I’ve had mountain top experiences when I’ve felt so close to the Lord that I could sense His calling and direction with great clarity. There have been times when I’ve read the Bible and gleaned great applicable truths that convicted me and pointed me in new directions. I’ve sang with a heart so full of gladness that tears of joy would stream down my face at the realization of my redemption.
Then there have been valley times. Times where it felt like God was silent. When reading the Bible was not only a chore but a bore. I would stumble through passages wondering what in the world I was supposed to get out of it. Many times more confused than when I started reading. I’ve asked questions and found no answers. And I’ve sang words that I didn’t mean, no matter how hard I tried.
I’ve been pure in motive in both the upswings as well as the down..
I’ve been in sin during the upswings as well as the down..
I’ve often tried to figure out the “why” in both places. Why am I experiencing this peak..or why am I experiencing this valley? Because if I could answer that, then I would choose to stay on the mountain top till my dying day.
And here’s where I’m at..and I can’t promise the theological correctness of this..but..I believe God allows me to travel into these dark nights of the soul so that I find Him again. So that I run to Him. So that I learn something new about His grace and His unconditional love. And maybe so that I’ll learn something about me in the process. (Read an excerpt from Richard Foster’s take on John of the Cross’s, Dark Night of the Soul here.)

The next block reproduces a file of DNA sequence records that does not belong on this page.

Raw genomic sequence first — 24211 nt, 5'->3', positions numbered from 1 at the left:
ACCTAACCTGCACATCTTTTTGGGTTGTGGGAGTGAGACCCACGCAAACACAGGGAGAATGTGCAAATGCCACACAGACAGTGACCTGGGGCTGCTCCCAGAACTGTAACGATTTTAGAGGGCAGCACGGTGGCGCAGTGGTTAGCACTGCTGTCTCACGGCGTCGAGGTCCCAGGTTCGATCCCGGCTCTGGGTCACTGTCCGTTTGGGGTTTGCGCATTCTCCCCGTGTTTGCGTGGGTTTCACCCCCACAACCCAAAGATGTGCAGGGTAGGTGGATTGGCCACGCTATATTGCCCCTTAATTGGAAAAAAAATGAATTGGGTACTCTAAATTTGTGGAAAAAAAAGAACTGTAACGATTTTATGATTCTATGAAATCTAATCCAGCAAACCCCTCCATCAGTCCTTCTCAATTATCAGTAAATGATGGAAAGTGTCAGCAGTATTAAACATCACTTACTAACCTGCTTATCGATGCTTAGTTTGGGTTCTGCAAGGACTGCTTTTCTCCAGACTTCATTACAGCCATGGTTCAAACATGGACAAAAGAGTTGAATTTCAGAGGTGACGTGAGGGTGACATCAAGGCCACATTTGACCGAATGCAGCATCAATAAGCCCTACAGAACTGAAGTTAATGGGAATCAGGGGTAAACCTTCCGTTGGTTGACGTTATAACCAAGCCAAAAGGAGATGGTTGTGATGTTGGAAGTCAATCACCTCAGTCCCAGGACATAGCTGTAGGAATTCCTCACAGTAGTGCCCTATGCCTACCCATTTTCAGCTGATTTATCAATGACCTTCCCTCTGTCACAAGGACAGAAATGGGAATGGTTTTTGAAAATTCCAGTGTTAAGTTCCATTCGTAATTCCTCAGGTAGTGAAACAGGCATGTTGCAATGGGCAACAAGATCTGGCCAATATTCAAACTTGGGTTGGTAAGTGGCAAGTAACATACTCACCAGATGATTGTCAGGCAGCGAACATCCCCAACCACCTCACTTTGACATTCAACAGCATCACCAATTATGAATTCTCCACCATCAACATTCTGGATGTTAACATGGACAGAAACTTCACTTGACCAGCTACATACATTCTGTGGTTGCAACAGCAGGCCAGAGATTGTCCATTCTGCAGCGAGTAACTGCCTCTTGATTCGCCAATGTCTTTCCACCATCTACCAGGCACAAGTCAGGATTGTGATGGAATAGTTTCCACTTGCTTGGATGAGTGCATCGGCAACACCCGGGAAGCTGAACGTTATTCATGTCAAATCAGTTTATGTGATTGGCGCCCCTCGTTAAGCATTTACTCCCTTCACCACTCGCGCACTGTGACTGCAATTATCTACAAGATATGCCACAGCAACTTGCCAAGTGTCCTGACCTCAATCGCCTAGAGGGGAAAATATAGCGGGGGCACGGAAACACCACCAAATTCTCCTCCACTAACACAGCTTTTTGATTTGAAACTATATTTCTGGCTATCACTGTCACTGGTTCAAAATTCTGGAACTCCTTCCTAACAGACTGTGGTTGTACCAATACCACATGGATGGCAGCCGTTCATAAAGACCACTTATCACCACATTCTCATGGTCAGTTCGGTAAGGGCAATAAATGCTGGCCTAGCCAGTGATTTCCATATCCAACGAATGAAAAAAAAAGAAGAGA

The beauty of the Bible, whether you believe every word of it or not, is that it isn’t biased toward its heroes. And for whatever reason this consoles me. I take comfort knowing that the giants of the Christian faith had journeys that looked like roller coasters too.
In 1 Samuel 27 we see David visit one of his many faith dips. He flees the promised land BACK into the land of Gath, where he recently showed up and acted the fool. No, literally he acted like a madman (David hits “Rock Bottom” here). Now he’s back but this time with 600 warriors and their families. And now he’s welcomed in. And during a two year span he lives among the pagans raiding nearby villages burning them to the ground. Killing women and children and taking the spoils back with him. All the while lying to the King of Gath about his adventures. He is safe from Saul, but victim to his own discouragement. He is not living in obedience and he doesn’t seem to care. During this time he writes ZERO psalms or songs to God (that are recorded). There is nothing positive in 1 Samuel 27 about David. He has, in a sense, given up.
Can you relate?
Have you had faith valleys where you felt like giving up?
This is one of David’s dark nights..he WILL rebound..just like I will..just like you will..
Take heart..let’s learn in the valley..we’re here for a reason..we just can’t see it yet..